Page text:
Centrosome aberrations in human mammary epithelial cells driven by cooperative interactions between p16INK4a deficiency and telomere-dependent genotoxic stress
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Daniel Domínguez1, Purificación Feijoo1, Aina Bernal1, Amaia Ercilla2, Neus Agell2, Anna Genescà1 and Laura Tusell1
1 Cell Biology Unit, Department of Cell Biology, Physiology and Immunology, Bioscience School, Universitat Autònoma de Barcelona, Bellaterra, Spain
2 Departament de Biologia Cellular, Immunologia i Neurociències, Facultat de Medicina, Universitat de Barcelona, IDIBAPS, Barcelona, Spain
Laura Tusell, email:
Keywords: centrosome aberrations, CDKN2A, human mammary epithelial cells, telomere dysfunction
Received: November 07, 2014 Accepted: July 07, 2015 Published: July 22, 2015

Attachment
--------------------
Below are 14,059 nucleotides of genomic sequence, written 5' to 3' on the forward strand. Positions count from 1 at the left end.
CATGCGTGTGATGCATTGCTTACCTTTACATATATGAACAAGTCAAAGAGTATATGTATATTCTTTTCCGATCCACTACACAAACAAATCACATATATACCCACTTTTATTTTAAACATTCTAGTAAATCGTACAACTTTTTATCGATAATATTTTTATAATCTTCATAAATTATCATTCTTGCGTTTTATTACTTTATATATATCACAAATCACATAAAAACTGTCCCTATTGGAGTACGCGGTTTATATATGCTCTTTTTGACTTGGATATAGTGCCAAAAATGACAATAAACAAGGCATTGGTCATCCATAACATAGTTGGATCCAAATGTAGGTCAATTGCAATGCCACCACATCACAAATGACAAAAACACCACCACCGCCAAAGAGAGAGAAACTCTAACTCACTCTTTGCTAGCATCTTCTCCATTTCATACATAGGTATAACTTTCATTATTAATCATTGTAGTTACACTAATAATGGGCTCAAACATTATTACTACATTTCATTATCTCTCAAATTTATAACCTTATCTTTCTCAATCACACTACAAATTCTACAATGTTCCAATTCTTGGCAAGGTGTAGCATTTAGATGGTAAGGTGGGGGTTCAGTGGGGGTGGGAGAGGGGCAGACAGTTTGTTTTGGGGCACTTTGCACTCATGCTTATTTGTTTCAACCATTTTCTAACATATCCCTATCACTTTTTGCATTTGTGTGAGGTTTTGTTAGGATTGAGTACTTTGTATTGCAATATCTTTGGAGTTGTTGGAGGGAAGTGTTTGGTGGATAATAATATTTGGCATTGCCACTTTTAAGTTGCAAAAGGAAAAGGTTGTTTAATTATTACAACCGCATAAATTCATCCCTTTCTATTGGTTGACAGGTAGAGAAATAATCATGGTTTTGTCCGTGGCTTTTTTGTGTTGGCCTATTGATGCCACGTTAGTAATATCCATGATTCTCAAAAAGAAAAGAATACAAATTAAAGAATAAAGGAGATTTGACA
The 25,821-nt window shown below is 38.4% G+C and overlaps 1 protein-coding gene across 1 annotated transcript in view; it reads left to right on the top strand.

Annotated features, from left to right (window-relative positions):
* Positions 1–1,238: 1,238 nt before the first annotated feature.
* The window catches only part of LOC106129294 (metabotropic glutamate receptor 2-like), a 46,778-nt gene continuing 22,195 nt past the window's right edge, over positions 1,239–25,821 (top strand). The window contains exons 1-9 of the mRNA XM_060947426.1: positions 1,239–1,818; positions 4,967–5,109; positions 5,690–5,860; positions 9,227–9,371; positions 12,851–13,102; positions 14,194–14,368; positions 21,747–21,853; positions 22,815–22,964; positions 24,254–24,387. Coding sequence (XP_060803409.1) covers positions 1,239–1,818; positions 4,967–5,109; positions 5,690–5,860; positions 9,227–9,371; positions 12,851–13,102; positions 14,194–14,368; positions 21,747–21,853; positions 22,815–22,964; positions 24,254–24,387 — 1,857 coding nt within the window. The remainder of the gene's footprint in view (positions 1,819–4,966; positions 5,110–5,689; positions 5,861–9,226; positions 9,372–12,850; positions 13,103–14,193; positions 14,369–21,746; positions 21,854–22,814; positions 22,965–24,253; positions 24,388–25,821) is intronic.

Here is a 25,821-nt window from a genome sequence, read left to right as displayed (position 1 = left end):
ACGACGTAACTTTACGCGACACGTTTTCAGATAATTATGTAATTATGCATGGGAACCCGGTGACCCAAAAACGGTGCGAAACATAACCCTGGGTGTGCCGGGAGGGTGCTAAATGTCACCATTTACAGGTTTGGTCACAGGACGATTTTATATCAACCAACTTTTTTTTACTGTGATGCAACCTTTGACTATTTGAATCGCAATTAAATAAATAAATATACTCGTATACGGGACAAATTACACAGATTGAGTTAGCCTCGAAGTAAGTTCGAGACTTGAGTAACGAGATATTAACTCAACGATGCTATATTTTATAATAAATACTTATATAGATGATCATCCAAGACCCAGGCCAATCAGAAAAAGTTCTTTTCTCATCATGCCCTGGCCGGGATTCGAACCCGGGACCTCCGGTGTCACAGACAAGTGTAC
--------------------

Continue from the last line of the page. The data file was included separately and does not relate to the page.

Virtually all human cancers display chromosome instability (CIN), a condition in which chromosomes are gained or lost at a high rate. CIN occurs early in cancer development where it may undermine the advance of the neoplastic disease. With the aim of establishing the mechanisms underlying CIN in cancer, we investigated possible links between telomere-dysfunction and centrosome defects, which were seen to coincide in early in breast carcinogenesis using human mammary epithelial cells (HMECs). In this study, we show that TP53 proficient vHMECs cells develop centrosome aberrations when telomere-dysfunction genotoxic stress is produced in the presence of a defective p16INK4a setting and in parallel with an activation of the DNA damage checkpoint response. These aberrations consist of the accumulation of centrosomes in polyploid vHMECs, plus centriole overduplication in both diploid and polyploid cells, thus reflecting that distinct mechanisms underlie the generation of centrosome aberrations in vHMECs. Transduction of vHMEC with hTERT, which rescued the telomere dysfunction phenotype and consequently reduced DNA damage checkpoint activation, led to a progressive reduction of centrosome aberrations with cell culture, both in diploid and in polyploid vHMECs. Radiation-induced DNA damage also raised centrosome aberrations in vHMEC-hTERT. Collectively, our results, using vHMECs define a model where p16INK4a deficiency along with short dysfunctional telomeres cooperatively engenders centrosome abnormalities before p53 function is compromised.
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